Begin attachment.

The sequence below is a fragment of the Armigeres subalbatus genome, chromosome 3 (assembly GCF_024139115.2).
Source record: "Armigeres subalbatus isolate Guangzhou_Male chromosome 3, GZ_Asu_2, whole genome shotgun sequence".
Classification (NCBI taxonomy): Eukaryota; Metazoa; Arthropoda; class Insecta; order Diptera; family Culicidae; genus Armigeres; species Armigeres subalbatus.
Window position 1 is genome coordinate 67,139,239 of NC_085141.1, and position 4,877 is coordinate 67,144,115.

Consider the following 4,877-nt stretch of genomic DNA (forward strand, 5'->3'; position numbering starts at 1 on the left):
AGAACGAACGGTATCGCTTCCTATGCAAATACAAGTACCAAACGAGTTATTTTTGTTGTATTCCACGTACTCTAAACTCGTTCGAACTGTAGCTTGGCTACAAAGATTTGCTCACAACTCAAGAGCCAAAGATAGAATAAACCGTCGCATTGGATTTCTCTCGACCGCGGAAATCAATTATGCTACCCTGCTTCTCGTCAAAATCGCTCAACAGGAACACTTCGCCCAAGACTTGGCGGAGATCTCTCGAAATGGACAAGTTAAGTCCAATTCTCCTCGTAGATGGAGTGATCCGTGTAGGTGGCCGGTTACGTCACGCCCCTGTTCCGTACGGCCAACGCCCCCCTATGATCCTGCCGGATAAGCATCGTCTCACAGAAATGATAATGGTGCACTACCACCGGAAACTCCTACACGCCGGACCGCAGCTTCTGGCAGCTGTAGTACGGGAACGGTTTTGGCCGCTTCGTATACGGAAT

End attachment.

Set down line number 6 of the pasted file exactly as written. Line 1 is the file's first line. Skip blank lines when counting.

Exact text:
AGAACGAACGGTATCGCTTCCTATGCAAATACAAGTACCAAACGAGTTATTTTTGTTGTATTCCACGTACTCTAAACTCGTTCGAACTGTAGCTTGGCTACAAAGATTTGCTCACAACTCAAGAGCCAAAGATAGAATAAACCGTCGCATTGGATTTCTCTCGACCGCGGAAATCAATTATGCTACCCTGCTTCTCGTCAAAATCGCTCAACAGGAACACTTCGCCCAAGACTTGGCGGAGATCTCTCGAAATGGACAAGTTAAGTCCAATTCTCCTCGTAGATGGAGTGATCCGTGTAGGTGGCCGGTTACGTCACGCCCCTGTTCCGTACGGCCAACGCCCCCCTATGATCCTGCCGGATAAGCATCGTCTCACAGAAATGATAATGGTGCACTACCACCGGAAACTCCTACACGCCGGACCGCAGCTTCTGGCAGCTGTAGTACGGGAACGGTTTTGGCCGCTTCGTATACGGAAT